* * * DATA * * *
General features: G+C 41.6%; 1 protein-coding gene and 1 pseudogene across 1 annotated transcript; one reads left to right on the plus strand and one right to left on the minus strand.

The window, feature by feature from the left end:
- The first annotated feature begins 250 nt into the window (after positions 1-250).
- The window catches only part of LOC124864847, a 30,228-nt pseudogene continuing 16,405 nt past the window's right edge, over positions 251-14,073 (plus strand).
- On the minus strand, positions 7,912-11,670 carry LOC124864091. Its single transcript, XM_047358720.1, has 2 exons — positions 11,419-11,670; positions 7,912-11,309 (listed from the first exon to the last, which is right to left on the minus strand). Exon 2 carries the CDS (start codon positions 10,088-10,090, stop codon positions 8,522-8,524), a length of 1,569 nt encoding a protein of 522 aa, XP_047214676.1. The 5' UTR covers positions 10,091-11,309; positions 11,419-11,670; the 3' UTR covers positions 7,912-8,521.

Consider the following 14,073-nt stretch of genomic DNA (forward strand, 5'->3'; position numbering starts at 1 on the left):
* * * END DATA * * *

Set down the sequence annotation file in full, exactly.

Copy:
General features: G+C 41.6%; 1 protein-coding gene and 1 pseudogene across 1 annotated transcript; one reads left to right on the plus strand and one right to left on the minus strand.

The window, feature by feature from the left end:
- The first annotated feature begins 250 nt into the window (after positions 1-250).
- The window catches only part of LOC124864847, a 30,228-nt pseudogene continuing 16,405 nt past the window's right edge, over positions 251-14,073 (plus strand).
- On the minus strand, positions 7,912-11,670 carry LOC124864091. Its single transcript, XM_047358720.1, has 2 exons — positions 11,419-11,670; positions 7,912-11,309 (listed from the first exon to the last, which is right to left on the minus strand). Exon 2 carries the CDS (start codon positions 10,088-10,090, stop codon positions 8,522-8,524), a length of 1,569 nt encoding a protein of 522 aa, XP_047214676.1. The 5' UTR covers positions 10,091-11,309; positions 11,419-11,670; the 3' UTR covers positions 7,912-8,521.

Consider the following 14,073-nt stretch of genomic DNA (forward strand, 5'->3'; position numbering starts at 1 on the left):